One Mistake I’m Glad I Made
Lately, I’ve been in a blogging funk, so I decided to participate in a blogging topic challenge. Many of the blog topics are ones I haven’t discussed in a lot of detail. Most of the posts will relate to my personal experience with running, but there might be exceptions too.
Blog Challenge 1: One mistake I’m glad I made
No one likes to make mistakes. The feeling of failure can be one of the hardest emotions to come to terms with. However, if you can learn from a mistake, it’s hard to consider the mistake a failure. We all live, and we all make mistakes.
I’ve made plenty if mistakes in life, in relationships and of course in running too.
One of my earliest errors in running was overtraining and receiving my first stress fracture.
At the time, I wasn’t glad. In fact, I was miserable and upset but in hindsight, I’m glad I made that mistake. Early into my running career, I was running too hard and too fast for every single run. I was running every mile between 7-7:15. My 5k PR was around 20 minutes, and I had never even attempted a half or full marathon.
(To compare now my easy runs are above 8:30 pace or untimed and my 5k PR is 18:22. Running is also not stressful this way.)
While I wasn’t running extremely high mileage (in the 40-50s), the constant pounding and hard running lasted about a month. On July 12, 2011 (also known as my 21st birthday), I ran hard and ultimately ended with a severe tibial stress fracture. Looking back, it’s fairly obvious the cause was overtraining.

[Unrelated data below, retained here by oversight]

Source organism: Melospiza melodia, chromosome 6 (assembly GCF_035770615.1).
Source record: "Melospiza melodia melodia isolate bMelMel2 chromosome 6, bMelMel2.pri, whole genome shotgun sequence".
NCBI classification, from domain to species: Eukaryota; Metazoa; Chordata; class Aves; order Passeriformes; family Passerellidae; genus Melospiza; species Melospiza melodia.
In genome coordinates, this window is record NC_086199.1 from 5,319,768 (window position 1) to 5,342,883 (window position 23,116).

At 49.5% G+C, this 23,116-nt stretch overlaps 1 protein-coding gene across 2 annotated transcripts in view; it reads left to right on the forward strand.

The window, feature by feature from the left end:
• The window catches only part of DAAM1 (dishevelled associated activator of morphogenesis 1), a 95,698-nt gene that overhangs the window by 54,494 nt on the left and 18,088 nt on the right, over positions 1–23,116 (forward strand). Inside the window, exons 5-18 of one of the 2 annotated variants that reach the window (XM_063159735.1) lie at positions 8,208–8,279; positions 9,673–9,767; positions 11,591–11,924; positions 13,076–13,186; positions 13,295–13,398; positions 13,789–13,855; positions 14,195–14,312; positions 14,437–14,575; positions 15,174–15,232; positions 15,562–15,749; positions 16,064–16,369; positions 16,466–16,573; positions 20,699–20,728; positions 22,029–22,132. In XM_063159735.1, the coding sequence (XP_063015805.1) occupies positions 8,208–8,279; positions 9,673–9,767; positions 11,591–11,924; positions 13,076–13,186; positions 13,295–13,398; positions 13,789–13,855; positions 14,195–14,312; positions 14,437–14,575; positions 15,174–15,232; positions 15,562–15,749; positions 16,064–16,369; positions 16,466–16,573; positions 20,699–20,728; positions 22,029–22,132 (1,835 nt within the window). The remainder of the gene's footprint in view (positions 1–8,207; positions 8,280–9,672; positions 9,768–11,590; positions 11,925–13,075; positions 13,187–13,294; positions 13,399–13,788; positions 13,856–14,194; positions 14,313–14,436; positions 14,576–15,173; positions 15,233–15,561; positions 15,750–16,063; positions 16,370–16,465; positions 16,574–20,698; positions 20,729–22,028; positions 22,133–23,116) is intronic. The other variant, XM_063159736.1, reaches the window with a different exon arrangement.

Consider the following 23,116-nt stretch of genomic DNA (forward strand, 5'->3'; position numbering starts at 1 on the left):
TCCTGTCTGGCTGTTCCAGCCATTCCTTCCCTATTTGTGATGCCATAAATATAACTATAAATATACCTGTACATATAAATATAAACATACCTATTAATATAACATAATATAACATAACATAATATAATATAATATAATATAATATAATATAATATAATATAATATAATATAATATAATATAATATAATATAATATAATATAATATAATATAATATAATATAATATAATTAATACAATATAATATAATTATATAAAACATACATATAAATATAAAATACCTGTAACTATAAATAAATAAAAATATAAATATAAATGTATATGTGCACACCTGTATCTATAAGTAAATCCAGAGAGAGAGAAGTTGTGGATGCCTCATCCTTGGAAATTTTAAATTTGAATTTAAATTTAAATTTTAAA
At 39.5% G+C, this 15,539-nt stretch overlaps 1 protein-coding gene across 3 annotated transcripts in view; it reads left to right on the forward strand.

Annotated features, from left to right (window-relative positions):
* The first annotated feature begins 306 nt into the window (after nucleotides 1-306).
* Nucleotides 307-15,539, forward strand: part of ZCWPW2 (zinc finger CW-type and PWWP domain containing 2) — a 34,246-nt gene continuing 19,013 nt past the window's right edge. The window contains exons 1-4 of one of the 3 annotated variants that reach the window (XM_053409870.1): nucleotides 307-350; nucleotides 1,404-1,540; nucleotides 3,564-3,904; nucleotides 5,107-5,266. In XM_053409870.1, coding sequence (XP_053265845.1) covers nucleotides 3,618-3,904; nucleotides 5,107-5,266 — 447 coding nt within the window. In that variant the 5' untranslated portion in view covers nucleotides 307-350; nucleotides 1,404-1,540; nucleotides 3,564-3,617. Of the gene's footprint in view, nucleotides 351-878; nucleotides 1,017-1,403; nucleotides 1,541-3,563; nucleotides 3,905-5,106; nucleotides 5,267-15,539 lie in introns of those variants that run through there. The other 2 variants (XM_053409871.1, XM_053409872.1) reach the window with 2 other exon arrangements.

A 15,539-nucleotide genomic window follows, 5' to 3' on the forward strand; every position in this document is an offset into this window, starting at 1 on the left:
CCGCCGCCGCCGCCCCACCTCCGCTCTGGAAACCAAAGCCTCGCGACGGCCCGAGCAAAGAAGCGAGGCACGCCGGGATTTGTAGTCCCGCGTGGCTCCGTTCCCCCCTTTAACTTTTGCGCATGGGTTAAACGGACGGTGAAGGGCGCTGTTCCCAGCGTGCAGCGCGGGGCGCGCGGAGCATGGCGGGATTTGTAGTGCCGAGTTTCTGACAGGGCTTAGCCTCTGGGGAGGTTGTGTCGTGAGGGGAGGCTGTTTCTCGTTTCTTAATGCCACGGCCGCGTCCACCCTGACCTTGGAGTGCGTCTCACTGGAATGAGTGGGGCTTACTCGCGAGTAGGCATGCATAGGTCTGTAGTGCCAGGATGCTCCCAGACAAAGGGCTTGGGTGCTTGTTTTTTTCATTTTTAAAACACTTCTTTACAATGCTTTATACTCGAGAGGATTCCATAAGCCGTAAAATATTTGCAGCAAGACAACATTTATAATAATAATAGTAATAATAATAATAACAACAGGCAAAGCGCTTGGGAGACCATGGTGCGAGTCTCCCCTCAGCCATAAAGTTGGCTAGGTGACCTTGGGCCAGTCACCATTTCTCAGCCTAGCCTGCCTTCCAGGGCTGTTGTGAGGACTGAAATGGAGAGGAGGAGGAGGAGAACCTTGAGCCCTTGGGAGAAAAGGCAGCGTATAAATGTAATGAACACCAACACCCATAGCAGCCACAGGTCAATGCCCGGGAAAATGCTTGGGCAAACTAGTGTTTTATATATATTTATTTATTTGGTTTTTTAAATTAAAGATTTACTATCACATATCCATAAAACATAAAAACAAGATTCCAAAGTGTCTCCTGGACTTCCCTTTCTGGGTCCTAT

Since I was new and had no idea, I thought, of course, I was training well. While injured, I took the time to look back at my training and I learned more about myself and running than I had previously. I began learning that my body is not invincible. Little pains can manifest themselves into larger issues. It was a lesson I needed to learn early!
If I had continued down that path of running, it would have been a disaster and honestly, I would be injured with something more serious.
During my two months of rest and recovery, I learned that running isn’t and never will be everything in my life. I also learned that it’s appropriate to listen to cues of injury. Taking a rest day here and there is far easier than taking 8+ weeks off.
My tibial stress fracture shaped my training now that I’m not afraid to run easier miles, cut back mileage or take rest days altogether. Just thinking about back to back 7-minute miles is enough to exhaust me.
Each injury teaches us something about ourselves. Instead of dwelling in the injury, I think it’s important to look back and realize what can be improved.
Questions for you:
What is one mistake you are glad you made?
Has an injury taught you something recently?